Sunday is often a very good time to perform a rain-check; depending on your liking for rain, or checking, and usually swathed in a dressing gown in bed, with a cup of tea beside you.
Today's article courtesy of the weekend team in the NTI newsroom is particularly aimed at savers; so that automatically disqualifies most of you, as figures released in 2021 revealed that almost one in five of the UK adult population have less than £100 in savings. As Neil said earlier this morning: "Those aren't savings, that's money in your pocket ready to pay for Sunday lunch." The '£100 number' is placed into a degree of perspective when you realise that at the end of 2021, 67 per cent of our population had a smart TV, and 88 per cent of us owned a smart phone. We don't like savings, we like stuff.
Some of you will know that stock markets around the globe have been roasted in January, falling by as much as 9 per cent in the US and only just shy of that on our own island. For instance, had Neil spent his Sunday lunch cash on shares in Netflixin 2021 it would now be worth about £91.50.
More broadly, investors around the world are emotionally coming to terms with the fact that we have reached the end of the era of free money; instead, facing up to four interest rate rises this year as part of what we always feel in the newsroom is a rather clumsy way of dealing with inflation (rather like persuading your daughter to respect an imposed evening curfew by murdering two of her best friends). The changes now being delivered by central banks - stopping bond-buying and raising rates, unimaginable as recently as a year ago - is only just beginning to bite in asset markets, reflecting investors' struggles to come to terms with increasing tightness in raising money.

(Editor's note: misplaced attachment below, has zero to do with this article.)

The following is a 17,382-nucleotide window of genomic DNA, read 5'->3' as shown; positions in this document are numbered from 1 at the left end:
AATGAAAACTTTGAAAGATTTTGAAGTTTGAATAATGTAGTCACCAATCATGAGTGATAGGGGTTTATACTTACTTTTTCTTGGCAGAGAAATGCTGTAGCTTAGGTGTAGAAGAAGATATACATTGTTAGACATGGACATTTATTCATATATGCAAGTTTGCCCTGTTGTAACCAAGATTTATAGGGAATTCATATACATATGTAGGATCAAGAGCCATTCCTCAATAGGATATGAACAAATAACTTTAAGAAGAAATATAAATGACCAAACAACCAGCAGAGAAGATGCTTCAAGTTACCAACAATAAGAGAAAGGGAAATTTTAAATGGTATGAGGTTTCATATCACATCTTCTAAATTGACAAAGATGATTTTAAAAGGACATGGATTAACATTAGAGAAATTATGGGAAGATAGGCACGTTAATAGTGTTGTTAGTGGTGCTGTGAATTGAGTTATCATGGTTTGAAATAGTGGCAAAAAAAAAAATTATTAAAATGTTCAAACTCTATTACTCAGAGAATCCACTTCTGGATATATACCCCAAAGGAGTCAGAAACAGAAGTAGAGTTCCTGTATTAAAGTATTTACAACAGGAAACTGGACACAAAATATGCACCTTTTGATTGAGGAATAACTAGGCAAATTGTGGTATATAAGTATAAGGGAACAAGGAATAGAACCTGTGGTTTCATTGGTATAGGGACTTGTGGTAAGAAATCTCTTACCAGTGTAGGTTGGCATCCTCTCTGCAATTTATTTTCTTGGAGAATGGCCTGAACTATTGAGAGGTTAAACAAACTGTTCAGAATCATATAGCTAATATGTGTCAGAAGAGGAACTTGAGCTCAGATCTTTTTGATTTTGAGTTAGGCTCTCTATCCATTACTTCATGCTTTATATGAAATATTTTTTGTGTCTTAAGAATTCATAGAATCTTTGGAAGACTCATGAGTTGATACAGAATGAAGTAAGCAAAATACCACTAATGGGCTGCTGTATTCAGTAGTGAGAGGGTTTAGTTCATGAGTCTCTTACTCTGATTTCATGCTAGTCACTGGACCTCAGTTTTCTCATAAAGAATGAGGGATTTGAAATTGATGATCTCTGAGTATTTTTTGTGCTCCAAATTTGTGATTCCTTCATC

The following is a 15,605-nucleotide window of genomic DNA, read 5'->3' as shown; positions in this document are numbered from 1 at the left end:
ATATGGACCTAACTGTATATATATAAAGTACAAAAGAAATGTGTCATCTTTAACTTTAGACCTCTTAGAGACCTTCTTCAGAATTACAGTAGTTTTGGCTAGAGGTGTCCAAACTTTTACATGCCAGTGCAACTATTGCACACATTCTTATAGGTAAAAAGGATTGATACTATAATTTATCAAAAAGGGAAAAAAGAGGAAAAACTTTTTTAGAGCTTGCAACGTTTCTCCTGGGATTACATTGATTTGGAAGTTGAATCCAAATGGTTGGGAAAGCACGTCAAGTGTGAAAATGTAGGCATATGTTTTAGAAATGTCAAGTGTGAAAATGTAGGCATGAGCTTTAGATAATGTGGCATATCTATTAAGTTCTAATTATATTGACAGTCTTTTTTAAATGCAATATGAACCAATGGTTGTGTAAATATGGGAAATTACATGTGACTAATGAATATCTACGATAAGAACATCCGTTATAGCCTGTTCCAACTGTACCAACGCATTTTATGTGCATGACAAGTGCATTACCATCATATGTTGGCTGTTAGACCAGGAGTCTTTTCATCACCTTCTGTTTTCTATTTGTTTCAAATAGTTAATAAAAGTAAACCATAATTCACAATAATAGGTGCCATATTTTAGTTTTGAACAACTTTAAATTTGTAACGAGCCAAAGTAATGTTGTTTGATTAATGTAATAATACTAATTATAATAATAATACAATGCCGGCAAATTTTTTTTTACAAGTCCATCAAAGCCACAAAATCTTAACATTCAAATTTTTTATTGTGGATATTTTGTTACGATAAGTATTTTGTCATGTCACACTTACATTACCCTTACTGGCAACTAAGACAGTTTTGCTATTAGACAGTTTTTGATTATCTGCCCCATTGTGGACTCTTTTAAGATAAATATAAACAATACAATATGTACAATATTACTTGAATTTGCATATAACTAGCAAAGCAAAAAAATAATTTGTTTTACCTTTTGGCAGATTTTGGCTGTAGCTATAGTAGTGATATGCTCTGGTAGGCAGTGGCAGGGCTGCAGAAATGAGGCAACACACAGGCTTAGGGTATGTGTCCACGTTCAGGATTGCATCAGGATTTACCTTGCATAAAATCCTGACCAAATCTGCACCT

The sudden and (for economists) unexpected turnaround has been dramatic for speculative stocks, as well as novel instruments, such as cryptocurrencies.
Ultra-cheap money that was washing around this time last year enabled companies to raise vast amounts of capital. Homebuyers raised mortgages at sub-prime levels because property prices were galloping at breakneck speeds, and distressed companies availed themselves of a dizzying array of Government-backed loans, being almost begged to take advantage of them.
"Bounceback, recovery, interest-free? What can we do for you this afternoon? We know you agreed to take a 0.2% loan on your decripit premises this morning ..."
But high levels of indebtedness makes the world economy much more senistive to changes in monetary policy. Your neighbours' balance sheet may look better in the light of their property increasing in value, but much of this depends upon asset prices staying high.
We have Russian troops gathering on the Ukraine border and NATO sending forces to countries such as Estonia and Romania as we take a peek at an unimaginable future of the Soviet Union rising from a shallow grave. War is unimaginable, but so were interests rates of 7.2 per cent 12 months ago.
The Sunday news media is full of chat about Bounceback loan fraud costing the Government about £1 billion so far. The actual number is more like £70 million, but that doesn't make such good headlines. The pressure is on us insolvency practitioners to pursue director fraud and report it to the troops from HMRC following along behind us, but we need to be appointed first.
My, but it is going to be an interesting year.